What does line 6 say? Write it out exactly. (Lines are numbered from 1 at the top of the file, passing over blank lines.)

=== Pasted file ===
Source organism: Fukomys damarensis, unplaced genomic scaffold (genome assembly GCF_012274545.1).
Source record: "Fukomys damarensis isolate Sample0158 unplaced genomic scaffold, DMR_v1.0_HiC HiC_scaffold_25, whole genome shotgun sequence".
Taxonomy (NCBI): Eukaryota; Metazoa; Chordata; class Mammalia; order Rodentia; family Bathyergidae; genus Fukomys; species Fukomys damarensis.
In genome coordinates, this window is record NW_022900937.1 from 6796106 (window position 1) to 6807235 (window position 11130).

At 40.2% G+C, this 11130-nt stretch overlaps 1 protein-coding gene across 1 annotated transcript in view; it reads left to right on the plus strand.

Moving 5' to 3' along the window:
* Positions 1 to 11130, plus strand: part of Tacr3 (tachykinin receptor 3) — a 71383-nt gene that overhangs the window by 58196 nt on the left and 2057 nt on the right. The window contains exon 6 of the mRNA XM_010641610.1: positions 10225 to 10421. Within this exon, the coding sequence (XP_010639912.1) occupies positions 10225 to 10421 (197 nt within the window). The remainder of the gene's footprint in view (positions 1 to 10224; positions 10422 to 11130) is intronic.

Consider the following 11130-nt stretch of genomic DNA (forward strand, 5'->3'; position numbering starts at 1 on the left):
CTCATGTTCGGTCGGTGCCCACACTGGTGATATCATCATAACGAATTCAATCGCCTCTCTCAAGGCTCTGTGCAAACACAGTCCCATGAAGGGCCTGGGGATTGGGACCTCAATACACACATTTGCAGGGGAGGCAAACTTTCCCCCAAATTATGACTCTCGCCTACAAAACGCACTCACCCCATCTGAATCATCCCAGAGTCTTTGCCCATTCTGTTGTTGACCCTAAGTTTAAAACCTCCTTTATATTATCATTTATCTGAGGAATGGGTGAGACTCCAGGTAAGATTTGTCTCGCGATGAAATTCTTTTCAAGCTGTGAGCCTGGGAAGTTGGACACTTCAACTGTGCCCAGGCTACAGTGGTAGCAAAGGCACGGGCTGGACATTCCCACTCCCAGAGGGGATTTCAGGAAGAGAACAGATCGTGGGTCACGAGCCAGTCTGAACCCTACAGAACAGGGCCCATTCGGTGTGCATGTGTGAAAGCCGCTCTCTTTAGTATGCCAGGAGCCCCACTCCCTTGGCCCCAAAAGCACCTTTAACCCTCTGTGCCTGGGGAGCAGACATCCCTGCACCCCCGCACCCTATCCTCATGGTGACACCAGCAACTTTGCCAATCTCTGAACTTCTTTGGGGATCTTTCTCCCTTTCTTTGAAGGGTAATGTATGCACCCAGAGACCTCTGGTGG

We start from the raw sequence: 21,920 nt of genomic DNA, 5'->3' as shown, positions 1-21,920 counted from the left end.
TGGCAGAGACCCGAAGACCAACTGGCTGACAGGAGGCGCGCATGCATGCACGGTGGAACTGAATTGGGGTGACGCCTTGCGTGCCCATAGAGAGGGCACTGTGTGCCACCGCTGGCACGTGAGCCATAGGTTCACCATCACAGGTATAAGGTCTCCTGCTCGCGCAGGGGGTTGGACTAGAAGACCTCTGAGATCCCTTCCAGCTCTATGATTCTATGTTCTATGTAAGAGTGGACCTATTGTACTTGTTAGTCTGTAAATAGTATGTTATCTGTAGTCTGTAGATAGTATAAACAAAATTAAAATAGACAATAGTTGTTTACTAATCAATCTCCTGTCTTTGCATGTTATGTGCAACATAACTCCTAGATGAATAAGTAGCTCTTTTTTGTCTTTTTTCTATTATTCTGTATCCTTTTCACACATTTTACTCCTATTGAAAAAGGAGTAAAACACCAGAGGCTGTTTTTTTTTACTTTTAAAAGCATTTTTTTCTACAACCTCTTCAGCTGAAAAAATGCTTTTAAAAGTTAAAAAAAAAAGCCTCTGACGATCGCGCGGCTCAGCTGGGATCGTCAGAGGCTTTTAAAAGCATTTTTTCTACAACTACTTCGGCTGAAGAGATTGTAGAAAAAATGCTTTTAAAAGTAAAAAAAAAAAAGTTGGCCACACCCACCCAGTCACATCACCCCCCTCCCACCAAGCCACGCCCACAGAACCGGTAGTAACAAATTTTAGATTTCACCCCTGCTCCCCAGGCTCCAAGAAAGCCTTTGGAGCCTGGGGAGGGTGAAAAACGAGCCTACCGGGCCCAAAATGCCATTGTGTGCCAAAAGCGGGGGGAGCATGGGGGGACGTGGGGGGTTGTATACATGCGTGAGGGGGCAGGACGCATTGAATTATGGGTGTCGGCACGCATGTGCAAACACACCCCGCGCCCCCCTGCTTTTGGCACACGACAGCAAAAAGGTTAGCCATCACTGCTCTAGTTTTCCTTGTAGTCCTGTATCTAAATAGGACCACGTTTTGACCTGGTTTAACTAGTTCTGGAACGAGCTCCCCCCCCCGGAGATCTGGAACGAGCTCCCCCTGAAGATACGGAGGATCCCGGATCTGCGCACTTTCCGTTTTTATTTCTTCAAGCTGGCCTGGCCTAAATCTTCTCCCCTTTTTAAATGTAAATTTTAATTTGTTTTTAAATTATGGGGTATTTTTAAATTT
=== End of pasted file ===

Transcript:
Moving 5' to 3' along the window: